Hope Star from Hope, Arkansas on December 23, 1937 · Page 2
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Hope Star from Hope, Arkansas · Page 2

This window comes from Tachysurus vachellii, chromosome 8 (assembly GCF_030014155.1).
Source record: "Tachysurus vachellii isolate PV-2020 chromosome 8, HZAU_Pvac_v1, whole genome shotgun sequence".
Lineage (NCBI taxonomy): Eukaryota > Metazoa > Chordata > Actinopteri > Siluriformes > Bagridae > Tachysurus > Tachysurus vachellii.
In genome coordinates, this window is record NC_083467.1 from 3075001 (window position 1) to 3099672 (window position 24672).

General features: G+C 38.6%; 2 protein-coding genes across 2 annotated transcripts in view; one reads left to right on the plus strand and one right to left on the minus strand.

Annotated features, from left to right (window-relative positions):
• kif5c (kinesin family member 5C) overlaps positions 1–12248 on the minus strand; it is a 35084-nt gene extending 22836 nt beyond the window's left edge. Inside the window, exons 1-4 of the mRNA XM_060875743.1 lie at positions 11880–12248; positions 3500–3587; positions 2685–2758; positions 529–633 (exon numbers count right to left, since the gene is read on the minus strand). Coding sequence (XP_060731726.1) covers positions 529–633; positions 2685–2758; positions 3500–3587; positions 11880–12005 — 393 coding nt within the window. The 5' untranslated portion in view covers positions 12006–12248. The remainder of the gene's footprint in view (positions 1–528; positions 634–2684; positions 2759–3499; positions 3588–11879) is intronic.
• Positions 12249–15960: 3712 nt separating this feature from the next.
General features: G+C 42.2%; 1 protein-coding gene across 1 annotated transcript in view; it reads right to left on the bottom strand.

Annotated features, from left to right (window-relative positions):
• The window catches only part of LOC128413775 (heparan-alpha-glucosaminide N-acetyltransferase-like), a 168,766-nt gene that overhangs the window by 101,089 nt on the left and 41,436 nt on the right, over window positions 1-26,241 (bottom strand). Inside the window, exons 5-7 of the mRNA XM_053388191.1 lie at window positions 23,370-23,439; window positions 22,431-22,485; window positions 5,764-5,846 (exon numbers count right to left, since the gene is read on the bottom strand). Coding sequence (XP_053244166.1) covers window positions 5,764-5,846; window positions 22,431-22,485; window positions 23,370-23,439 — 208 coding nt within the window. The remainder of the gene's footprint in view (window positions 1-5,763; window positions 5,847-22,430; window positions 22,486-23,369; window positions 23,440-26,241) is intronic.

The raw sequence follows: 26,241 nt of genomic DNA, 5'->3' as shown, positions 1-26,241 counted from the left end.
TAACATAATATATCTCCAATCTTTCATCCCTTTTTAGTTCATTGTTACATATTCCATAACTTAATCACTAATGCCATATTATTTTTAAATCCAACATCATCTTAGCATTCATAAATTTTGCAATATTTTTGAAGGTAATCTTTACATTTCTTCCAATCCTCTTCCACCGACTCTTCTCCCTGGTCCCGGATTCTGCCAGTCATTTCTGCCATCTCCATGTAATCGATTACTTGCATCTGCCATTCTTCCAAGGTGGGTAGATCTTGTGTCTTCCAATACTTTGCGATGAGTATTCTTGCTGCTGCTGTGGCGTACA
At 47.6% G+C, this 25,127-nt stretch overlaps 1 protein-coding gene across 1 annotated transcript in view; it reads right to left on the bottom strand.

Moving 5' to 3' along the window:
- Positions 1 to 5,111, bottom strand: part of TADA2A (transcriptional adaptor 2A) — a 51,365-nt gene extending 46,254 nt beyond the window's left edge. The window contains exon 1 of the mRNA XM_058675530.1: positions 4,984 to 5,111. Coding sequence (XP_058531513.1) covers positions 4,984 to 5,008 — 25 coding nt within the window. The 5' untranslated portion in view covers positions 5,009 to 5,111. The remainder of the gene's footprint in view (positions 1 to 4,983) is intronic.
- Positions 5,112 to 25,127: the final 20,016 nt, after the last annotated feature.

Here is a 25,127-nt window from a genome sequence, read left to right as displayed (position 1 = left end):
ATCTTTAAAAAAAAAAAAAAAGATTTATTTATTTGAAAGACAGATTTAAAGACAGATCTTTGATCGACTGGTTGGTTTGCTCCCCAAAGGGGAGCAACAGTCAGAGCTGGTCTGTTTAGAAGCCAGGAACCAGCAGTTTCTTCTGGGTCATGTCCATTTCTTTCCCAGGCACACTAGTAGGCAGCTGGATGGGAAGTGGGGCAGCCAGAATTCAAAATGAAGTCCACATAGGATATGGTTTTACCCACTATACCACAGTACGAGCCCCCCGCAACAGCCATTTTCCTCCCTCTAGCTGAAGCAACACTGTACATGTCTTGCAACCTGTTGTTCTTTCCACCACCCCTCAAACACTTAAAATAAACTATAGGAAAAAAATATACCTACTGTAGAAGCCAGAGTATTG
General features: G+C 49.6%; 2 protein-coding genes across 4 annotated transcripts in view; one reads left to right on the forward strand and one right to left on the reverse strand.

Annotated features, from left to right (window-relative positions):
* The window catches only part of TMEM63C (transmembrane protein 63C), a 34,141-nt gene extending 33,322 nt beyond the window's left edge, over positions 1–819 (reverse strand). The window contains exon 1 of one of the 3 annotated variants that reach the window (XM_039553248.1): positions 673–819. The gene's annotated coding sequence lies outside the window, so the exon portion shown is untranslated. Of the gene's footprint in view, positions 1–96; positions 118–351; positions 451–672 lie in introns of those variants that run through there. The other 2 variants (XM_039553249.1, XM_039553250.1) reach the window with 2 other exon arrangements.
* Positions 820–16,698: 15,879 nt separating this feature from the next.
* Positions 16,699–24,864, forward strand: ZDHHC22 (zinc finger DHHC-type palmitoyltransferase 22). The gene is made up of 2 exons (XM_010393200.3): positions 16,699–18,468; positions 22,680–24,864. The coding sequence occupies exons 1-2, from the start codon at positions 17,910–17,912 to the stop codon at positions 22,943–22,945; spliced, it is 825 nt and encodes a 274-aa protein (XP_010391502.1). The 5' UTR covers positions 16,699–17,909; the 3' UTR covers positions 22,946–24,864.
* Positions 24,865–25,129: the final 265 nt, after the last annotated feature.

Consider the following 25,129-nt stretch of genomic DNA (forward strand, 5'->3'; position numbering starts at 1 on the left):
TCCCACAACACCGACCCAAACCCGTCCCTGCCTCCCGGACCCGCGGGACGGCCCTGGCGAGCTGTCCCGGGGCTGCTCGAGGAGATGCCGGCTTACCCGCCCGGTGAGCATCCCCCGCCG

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PACffi WO HOPE STAR, HOPE, ARKANSAS Thursday, December. 23, Star YouVe ot Something There!" Star of Hope 1S99; Press, 1927. Consolidated January 18, 1929. 0 Jltstict, Deliver Thy Herald From False Report! Published tvefy we*k-d«& afternoon by Star Publishing Co., Inc. (C. S, Palmer & Alex. H. W«*hbum>, at The Star builfling, 212-214 South ff ateut rtrttt. fiopa, Arkansas "~~~ CX R PALMER, President AtJSX H. WASItelTRN. Editor and Publisher (AP) —Means Associated Press fNEA)—Means Newspaper Enterprise Ass'n. Subscription Kate (Always Payable in Advance): By city carrier, per week 15c; per month 65c! one year $6.50. By mail, in Hempstead. Nevada. Howard, Miller and LaFayette counties, $3.50 per year; elsewhere J6.50, Member of The Associated Press: The Associated Press is exclusively entitled to the use for republication of all news dispatches credited to it or not otherwise credited in this paper and also the local news published herein. Chargts on Tributes, Etc.! Charges will be made for all tributes, cards trf thanks, resolutions, or memorials, concerning the departed. Commercial newspapers hold to this policy in the news Columns to protect their readers trom a deluge of space-taking memorials. The Star disclaims responsibility tor the safe-keeping or return of any unsolicited manuscripts. Anti-War Petition Is Worth Signing A MERICA is a nation of petition-signers. You can always ri get at least a few people to sign a petition for practicall anything— to nominate Joe Doakes for dog catcher or to de mand a reduction in the tariff on mother-of-pearl collar but tons—and the ordinary petition has a life as brief and as in significant as that of the May fly. But once in a blue moon there is an exception. For if yoi can get enough people to sign your petition—so many that yoi can number them in the millions—then your petition is no may fly at all, but something that gets attention in carload lots Such a petition is being circulated by the Veterans of Foreign Wars—a petition calling on Congress and the President to keep the United States out of war. * * * 'THE V. F. W- plans to circulate these petitions through each 1 of its 3600 posts throughout the country. It is seeking the aid of newspapers, radio stations, civic clubs, women's organizations, churches, fraternal groups, and so on. It hope to get 25,000,000 Americans signed tip on a demand that Congress let the rest of the world fight its battles without American help. There can be little doubt that this petition, whether it gets its i',5,000,000 signatures or not, pretty accurately reflects the feelings of the people of the United States. For although public opinion can be hard to gauge, there is one thing—the overwhelming desire of the American people to keep out of war—about which there can be no doubt. , Nor can there be any doubt that such a petition, backed by that great weight of names, would have a profound effect on the people who run our government. No administration and no congress would dare flout a wish expressed as unmistakably as that. No propagandist anxious to get us into a foreign war would get far, trying to stem such a current. Get those 25,000,000 signatures and you guarantee peace for America—as far as peace can be guaranteed in this highly uncertain world. * * * l D O WE want to tie our hands that way? At a time when international gangsters are on the prowl as never before, do we want to make it plain that no matter what they do we shall not lift a hand to stop them- unless, of course, they start muscling in on our own shores ? Well—why not? We learn things the hard way, always; but 1918 roust have been enough to teach us that war is a poor way of removing wrongs from this world. We may not know precisely what our world mission is, but this is pretty clear: we can best serve the world by keeping our broad land free of the war spirit, by saving this continent as an oasis where human civilization can go on developing without sacrificing its best to the war god. If you get a chance at the V. F. W. petition, sign it. Christmas Spirit a By Bruce Cfttiort A Dnrki'i Chapter From IMomer Life. HOLLYWOOD.-A letter to Mr. Bruce Knpustkn. GOOC South Albany Street, Chicago, III.: Dour Mr. Knpuslkn:, I have just seen your interesting, if somewhat startling, letter to Miss Ele- imor Powell in which you offer to come to Hollywood and kiss her. Also 1 have read enrefully the newspaper clipping's telling of your intensive research in the oscillatory art. Since Miss Powell is not likely to «ol around to replying to your letter, 1 thought I might answer some of your (juestions and |>erhnp.s save you a trip nil the way out here. Besides, 1 feel in some measure re- Usually we celebrate our pioneers a.s heroic, other-worldly folk who had their eyc.s on .some mystic vision, en dined greatly for it, and lived dauntless lives of Christian self-siicrifice for the sake of their children. There were some like that, prolvibly; but there were other kinds. tui>-- i greedy, hard-fisted, unscrupulous people wh oxvere strictly on the make, who saw the frontier a.s a place where only the strong survived and who adapted themselves to it with u grim detc'rmination to survive at any price. It is the latter kind of pioneer that Rets between the covers of Mari Sim- do/'.'; grim novel, "Slogum House" (Little. Brown: S2.!i01. This book tells about the settlers of the* sandhill Nebraska!! country, and deals principally with the Clogum family, which i.s dominated by lawless, determined (Sulla Slogum. I (lulla i.s pure greed. She wa.s a no- I bcdy, back in Ohio; her one idea is to t.teome a someboilv, so that she call at ., . . , ,, , ., , , , , . ,„ ' , r - i spcnsib e because I rccnll having writ- last go hack (o Ohm. Iniv a fine house ' ., ,,, ,, ,, . | ten once that bleiiiior Powell is a eor- i dial individual who greets all her i friends with a kiss. However, Mr. Kapustka. 1 said FRIENDS. There has l«-en very little indiscriminate kissing in Hollywood in these l.eague-'if-Decency days, "Sti'anjcers May Kis. 1 ;' was filmed nwny back m 1931. Of course, Mr. Kapustka, I intend no belittlement of your taste or talents by the word "indiscriminate." Yet I am mindful of your claim to having kisi'ed 10.1)00 pairs of lips from Canada to Cuba. It i.s little wonder that in seven oscillatory years you have collected material for it book about kissing, poems about kisses, and a kissing nov- i I which you would like to sell to the movies. (icncra! Kissing Hides As for your questions about whether An Open Letter on Kissing to an Ambitious Movie Pan EDITOR'S NOTE: Recently 1'nul HnrrlKim wrote Mint Elcnnor Powell ImliHintlly greets frlemls with n kiss—n custom well known (o the film colony. Then tirucc Kapustka nf Cltlrngo wrote Miss 1'owcll, offe.rlnff, as im expert, (n come to Hollywood and kiss her. Just to set Mr. Knpustkn right Harrison replies, Inking In the whole field (if Hollywood, for good mcnsure. « §1!' H.v PAW- HARRISON f<> slops at and she A Bruce Catton Christmas Editorial Football Tax Kick I T IS rather surprising to learn that certain great state universities have filed suit to recover amusement taxes collected by the federal government on football tickets. The universities contend that football is an essential state function, that the government cannot rightfully tax a university for performing such a function, and that the amusement tax has therefore been wrongly collected. Unless we are getting back to the old Roman idea—that it i.s the government's job to keep the populace amused—it i.s pretty difficult to see just how football can be defended as an essential state function, even by the most elastic stretch of that term. Football is a sport and a spectacle. It is fairly well pro- fessionalized, in its essentials, and the universities profit immensely by it. Few lawyers could take seriously the plea that it i.s such an essential part of the educational process that it should go untaxed. The FamiSy Doctor T. >C. Ref. U. a Pat, OH By OK. MORUIS KISHBETN editor, Journal of the American Medical Association, «nd ot Hyieia, the Health Magazine. .Stress Causing Nervous Breakdown May Affect All Classes of People This is Die first In a series of five articles in which Dr. Fishbeiu discusses cause, effect and treatment i f nervous breakdown. (No. 404) In these days of stress and strain, rising and falling markets, insecurity of employment and speed of living, nervous breakdowns are not limited to the rich and the prominent. Wear and tear are seen among rich and poor, prominent arid lowly, alike. Neurasthenia, psychasthenia, nervous breakdown, or just plain nerves, are ^een more and more frequently. Because of the varied and poorly defined character of the symptom*. and because some physical inadequacy may be at the basis of the nervoui disorder, the most complete examination possible is frequently necessary The average neurasthenic complains of feelings of tightness at the back of the neck, vague pains in the back, and fleeting sensations elsewhere in the body. Invariably he feels tired on getting up in the morning and by eventide is usually irritablet an extreme. In the typical case of nervous breakdown, a man or woman of average intelligence who frequently has prospered briefly suddenly finds further progress difficult. Th« afflicted person is highstrung and inclined to wor-. ry overmuch about little things. Sooner or later he begins to worry also about his health. Perhaps he tries | to get better by laying off for a few days or even for a week. Graduall he finds that he is irritable, canno ;.leep well and is unable to concen trate successfully on his business, pro fessional or domestic problems. Even tualiy his foods begin to disagree will him, he loses his appetite and become depressed. The victim of such depression is con vinced that he has been overworking ihat too much responsibility or won has been put upon him, and that witi it all, bad luck haunts him. Furthermore, it becomes apparen that he us convinced that people ar> "against" him. Thus, he has beei quarreling rather steadily with hi business partners or a.ssociato.s and ii addition his wife has been naggm him and driving him when he gets h'/rne. Obviously a man in thj>; condition is not seriously sick, as if he had pneumonia, ulcer of the .stomach, an inflammation of the gallbladder or a tumor of the brain. Yet chronic aj<- pendicitis. or any of the conditions that have been mentioned may be associated with a nervous breakdown. Unless there is a complete physical as well as interrogatory examination of such patients, these more serious conditions may be overlooked. NEXT: Determining the nature ot nervous Y OU would almost think that the ordinary adult would get used to Christmas, after all these years; would get a little casehardened, so to speak, so that the day would lose a little bit of its special, magical appeal. But somehow that never happens. Christmas is forever new; even the most dour and crabbed of people, like old Scrooge, are apt to find themselves mystically made over by its influence, if only for a day or two. For Chribtmas ts*' among other thingft* a kind of spiritual rebirth which restores the freshness and expectancy of childhood. It is not for nothing that its common symbol is a jovial Santa Glaus, bearing a pack of gifts for children. Above all other days, Christmas is a children's holiday; and the adult who can pass through it without at least partly entering once more the stainless and unforgotten world of his own childhood is a hard and isolated soul indeed. And it is quite right that Christmas should be the children's day. Its infinite significance, born of that divine event in far-away Judea, is something we must never overlook in the hustle and bustle of holiday observance; and the One whose birth the holiday commemorates is, after all, the author of that profound remark, "unless ye become as little children—" Which, in its turn, i.s a reminder thai a spiritual rebirth like the one which Christmas brings is entire!}' and fundamentally necessary to us. That coating of cynicism which worclly experience puts on all of us, that readiness to expect the worst, to return evil for evil, to suspect motives and to count the costs of all generous actions—is not that something which we must discard, somehow, before we can shape thef world in the way it must be shaped ? We cannot enter the Kingdom of Heaven with this cynicism; and Christmas is an excellent time to remember, also, that the Kingdom of Heaven is after all within ourselves. We must find the Kingdom there or nowhere. Until we do find it thr world will continue to be the sorry and imperfect place it now is. Christmas is a good time to start looking for it. For, on top of everything ulse, Christmas is a reminder that the Kingdom i.s really there, if we take the; trouble to get at it. Man is perfectible, after all; his dreams are not vain, his ideals are not unattainable. If we can but remember thai today, our Christmas will do for us what it WMS meant to do. iiubbcd her. 'She achieve this goal family In help. So Slogum house i.s a dark and horrible place a .scene of cruelty and munler. of theft and deceit, of cold vim usness applied to the art of getting and keeping money. And the book which describes this house is not I'l'MSiinl reading; it calls a spade a spade, very bluntly, over and over. Hut I think it i.s a true book. It is ci nvinciiu^. Pioneerint; had this sort i ! thing in it. a.s well a.s the nobility and sacrifice of tradition. The win- i.mg (-f the west was in some respects an ugly chapter; Miss Sandc« presents the worst of it without mincing words. Her book may shock you. and certainly it will disturb you -but you will remember it. Spanish War Prisoners Housed in Open Camps t I BARCELONA. Spain.- //Pi—The 25.0(10 to HtMIOn-prisoners of the Republican government of Spain must he ' treated a.s "human beings" under the code of Manuel de Irujo. minisiter of justice. A Basque nationalist and devout Catholic. Irujo said in an interview ! that prisons should aim at correction j and not extermination. DecalinR with a prison population which ha.s increased from a maximum of 10,000 persons before the war. Irujo said he insisted on modern sanitary equipment in prisons despite criticism from some persons who objected that prisoners were too well treated. Prisoners are being evacuated from besieged Madrid, and many are being housed in open camps under normal. I healthy conditions. In a typical camp at Albatera in the Levante. Irujo explained, specialists are permitted to work outside the prison while others aid in constructing the Madrid-Taran- con railway. Miss Powell closes her eyes while kissing, and what kind of lipstick she uses, iiiid whether she perfumes her lips— those are matters which I leave strictly between Miss Powell and her friends'. However, there are certain general rules for kissing etiquette in the motion picture business. The closing of eyes by the feminine recipient, or reciprocator, depends mcxstly on the emotional feeling which the scene i.s supposed to convey. (If it's love, she shuts em. i It's the same with the ecstatically lifted foot. In any love scene, regardless of the normal relative heights of the principals, the man always towers masterfully above the girl close-up clinches. If he happens to be a medium-sized hero, the moviemakers (who think of everything' put him on a box. I'll bet you never thought of that, Mr. Kapustku! Here in Hollywood, n kiss is not supposed to be more than 10 feet in length. Then feet of film. I mean. That's about seven seconds. If you are a movie fan. Mr. Knp-i ustka. probably you have noticed thtiti lately ki.s.sin« in Ihe movies hns become a minor .sport. There is a pla-' tonic and casual quality about oscula- : tion which i.s very distressing to the i remaining Great Lovers of the screen. Pioneer In (lie Klchl 1 hope you will not be discouraged, Mr. Kiipustka, to hear that n scientific brochure already has been written on Kissing, and that it has been condensed by the research department of Wiir- ner Brothers studio to guide directors and players. The author was Dr. Christopher Ny- rop, and his tralisc, compiled in 1901 • and written in Danish, was called "The Kiss and Its History." Dodo Nyrop defined and discussed many types of kisses in a very dignified way. Qf course that wa.s long before the movies were able to record : sound effects with kisses, such as the : hearty .'.mack or the sibilant kiss. However, the scientist wa.s foresighted en- (.ugli to describe the? auditory effect of one type of kiss -the "lip click." The lip click today remains a prob- = lem. 'Amplified by sc-nsitive motion '. picture sound apparatus, it often has the percussive quality of a lO-gaugc shotgun. George Arils was the noisiest lip- clicker of nil time, but that was he- cause of his false teeth. I hope thc.se random notes on kissing may prove- helpful. Mr. Kii|ni.stlui. 'I think it i.s very clever of you to want to continue your research, kissing your way around the world. If your investigations happen to take you into Ireland, give the Blarney Stone one for me. Paul Harrison. BUY NOW! Only a limited number of copies of Hope Star's ?1,700 Centennial Edition remnin. It's your last opportunity to purchase the only complete authentic historv of 20 Southwest Arkansas towns. You owe it to yourself and your children to preserve one or more of these copies. No reservations are being made. First come — first served. The Centennial edition contains 48 pages in six sections with 69 large photographs of historic sites. Bound copies are 50 cents each. Ur<bound copies are 25 cents—add six cents if mailed. Copyright. 1937, NEA Service, Inc. By ELINORE COWAN STONE By Olive Roberts Barton Infant's Clowning Holds Deeper Significance. Little children nnturalborn clowns. Their unconscious humor is lelighlful to witness and especially .ti hear. 1 take a day or two off from more serious things when our .small fry come to grandma's to visit, just to absorb their young freshness, and enjoy them, as well a.s to study, oh, so tactfully! their reactions to experience. Decclie i.s over half past three and Mary is half after two. Lowrie is six arid has started to country school and carries liis little dinner box, much to my delight. If you belong to the ranks of child fans, whether you have any of your own <jr not, may I quote some of the funny things these little ti-ou|>es have said? Head between the lines, and notice, the memory, ingenunity and imagination involved. Surprising Memories Deedie had heard the story, perhaps months before, of the chicken thief who. to the owner's demand of "Who's there.?' 1 replied: "There's nobdy here but us chickens, boss." Nobody knew that .she had understood. Besides all those weeks had elapsed. One da she hid in the closet. Her mother went about pretending to hunt. "Where's Dsedie?" Finally she winked at me and said. "I do believe there i.s somebody in this cupboard." But the .stowaway sang out instantly, "There's nobdy here but us shoes." 'One clay she was singing as she colored her animal book with crayons. "Ob, the kitty kissed the dog and the dog kissed the eat. I want my lover back to me, oh, I want my lover back to me. 1 asked her one day what her galo: ha v.ere made of. Very promptly ! .-.tie fixed me with her big blue eyes ] and ;;jjd .seriously, 'Steel. The very I bi.it steel." | Her story of how she lost her "jack- j et" on the road and bow u dog named I Kaffm Boony U a.sked its name several times and it never varied) pushed her ' away and took it home, was classic. j She invented by the minute and it I took ten to complete this novel. It had plot and drama, but not a word of tiutli. At the end, I said, "Well, well, that was wonderful, and to think it all happened to you." Siie said then, "Yes, I dreamed jt," which wa-- also a rank fabrication. Another time she said, as she sipped her milk, "My, this milk is ns cold as darkness." Pronouncing Judgment Mary, the toddler, is a grave one with eyes that sparkle with little star points when she smiles. She wa.s get- ling fitted out in u snow suit. Looking (it herself in the long store mirror, .slii' stood like a figure of judgment, still ! and stern. "It's simply gorgeous," she i pronounced solemnly. i She bounced into the dining room where we were eating one evening. and knowing it was her bedtime. ! thought she would divert attention. She had her dolly. ; "I'm Mr.s. Jones, hello," shr announced. So I said. "I'm Mr.s. .Smith,! good-bye." Her eyes twinkled. She • knew, turned around and slumped upstairs. ! She came to me one day whc'ii her mother was hurriedly milking a dn-ss to cover a new but naked doll. "She's making my material," she shot at m<'. and bounced out. I could ti'> on. 'I he wisdom of babes always delights me. | The days are filled with cute tliinKs., Are they just cute? You tell me. I think they hold a world of meaning. ; FLAPPER FANNY © BY NE* SERVICE, INC. By Sylvia T. M. RED. U. S. PAT. OFF.- r.VST OF ClIAHACTKRH LINDA. IIK.VI'OX — Heroine, •InliKhtrr of n fniuniiM Niiiu'rr, CAI'T. HAIIU V.1KIKM TUH.Vr— Herd, tlylnK "llnri'drvll." M I II A \ II A THK.Vr— llnrry- iiu>ri->'H Kritmlmotlicri u 'Siiriuii; 1* mttlul." # * * A'rHtordayi ]larrymnri> IN railed <» lb<» rrm'nr of a plnnr io»i over Itio juiiKli'H. It I* " l>lt«*r d'Nl fur J.iml.M In linv<> III in IS"- Old >Ilr- niMl:i, (IfNiilti* her uoriiN, IN deeply Did It'll, CHAPTER VII AT lunch the next day Old Mi- 7'anflii was seizf-d with ;! violent c'hi)I, and other symptoms complicated by the quantities of randwiches she hnd consumed the night Ix-forc". She was put to bed, fuming with impatience, and gasping out protests which made her grandson grin appreciatively — for the Duchess had n notable tira.sp of profane technique. "I'm ufraid we'd Letter wait till I K«H back to tell her," Barry said soberly a.s he and Linda faced facli other outside Mr.s. Trent's door. "The poor old Duchess has had about all .she ought to take for one day." "I'd rather," Linda said. "I'd like it that way." At the bottom of the stairway where they had sat for so long that duy—was it only yesterday'.' tie time left. Was it n promise?" "Yes," said Linda breathlessly. "It wa.s a promise." "I can get a license in five min- we'll go to old Judge He'll keep his mouth Be ready and waiting, utes, and Baldwin, .shut . . , darling." OUT it was five when Barry knocked at Linda's door. . . "I had to-use some rhetoric on I out lnl ° the frostv aln oiled tongue )ji 20 counties . , . I say 'by the grace of God' V cause it's a miracle some o i hasn't fed her poixon long bef' e "I wonder," iailered Lit \, "how much she saw." « "Does it matter?" Barry laughed, and kissed hoi>. It was almost dusk ns they went Judge knifing Baldwin," ho explained, I "Listen," Barry said white they at his watch. "But he i were driving around the little understands now. He—Gosh but you look sweet, Tilnniu!" "If I could only have had more town park. "I've arranged everything. When we got back, there'll be a telegram waiting for you, time, Barry," Linda said, glancing \ calling you tiwny on urgent business—the best excuse I could think up at the moment of writ- clown at her dress. She had slipped on a slim tailored frock of white wool and a .small while felt hat. They were not new; they were just—while. And .suddenly Linda longed for evt.Tylhing that made a bride lovely. In tin 1 lower hull Barry stopped and picked up a square white box from a side table. "Almost forgot," he said, oiler- ing it to Linda. Opening she found a grant nest of white violets. fra- She — Barry turned, down at her. is eyes burning cried a little from pleasure as she took them from the box and pinned them to her coat. Shu was still wiping her eyes, with Barry's arm about her shoulders, when the front door opened abruptly behind them. Turning, they faced Miss Chattam, standing as if riveted to the door- I .step, her tense posture very much "Listen, Tilania," ho said .softly. I that of a pointing setter, her quick, "You haven't forgotten what I nsked you—right here—the other pale eyes picking out every de- day, have you'.' I said," lie went on when she did not answer. ".Suppose you knew that I had to go away—almo.st at once; and might not come buck for a long lime. Would you marry me then —or would you still feel that we jnust wait until other better?" we knew each "And you knew then," accused Linda, fighting down tears. "AH this titxie you've known." "I wasn't sure; but there was u chance." "But, oh, Garry, this isn't for— a long time. It mustn't be." "Of course not," Barry agreed smoothly. "But anyhow, what was it you said?" When she did prompted, "You not answer, he .said, 'I would "Can you suggest something to( » b 0 )' whVs got everything?* marry you if it sveiu the last thing I did!' " "Yes," Linda breathed, "I did say that. But—" "And heaven help you if you were fooling me, woman . . . Don't pussy-loot, Linda. There's so lit- lail of the little scene Linda's moi.st lids, Barry's arm about her shoulder, their air of startled conspirators. "I didn't ring," she explained as Linda hastily detached herself from Barry's arm and turned to adjust her hat at the mirror over the wall table, "because I didn't want to disturb your grandmother, Captain Trent . . . Dr. Mclvor just told me she is ill. I—" she hesitated as they continued to stand without speaking— "is there anything 1 can do?" "Not a thing in the world, Mise Lyclia. Won't you—that is—" * * A S Barry vacillated between **• hospitality and irritation, Miss Chattam interrupted swiftly, "Oh, I couldn't think of staying. I just caiiect to inquire." She was obviously as anxious to be gone as they were to see the last of her. "There, by the grace of God," ejaculated Barry as the d o o r clicked behind licr. "goes the best ing. The boy is on his way with it already. I'll drive you to the depot. You'll take the 6:30. I'll say 'aclios' to Grandmother, take thc> later train, and meet you in the city. We can manage several hours together." "You mean I'm to — see you start?" She wondered if she could bear that. "Not & chance! Even the Duchess can't stick that field at night . , . I can't leave you, Linda—so soon," he begged. Ai.i so it was arranged. At the edge of the park a stream of holiday traffic held them up. From u waiting car that slid into line beside them, a drawling throaty voice called Barry's name; and Rita Qlunchard's pale, narrow face, with its full red mouth and intent, avid dark eyes appeared at the nearest window. "Don't forget you're coming, over for cocktails, Barry," Hita called. Then she peered into the semi-darkness beside him, and her voice dropped to an intimate un^ dertone. "I've just heard—about your flight. I must see you before you go And I have something for you, Barry ... I do pay pay debts, you know." "Sorry," said Barry. "II; will have to keep. I sent a message explaining." "Did you ever think, Barry"— Rita Blanchard's voice took on a faint edge — "that it's sometimes just as bad form not to collect your debts as not to pay them?" "The account was closed long ago," said Barry. "Your memory is bad." * Then the traffic moved ahead. Linda sat very still. There h?d been something disturbing about that brief, enigmatic interchango. And she did so want only happiness for Barry and herself duj> ing these brief last hours. (To Be Continued)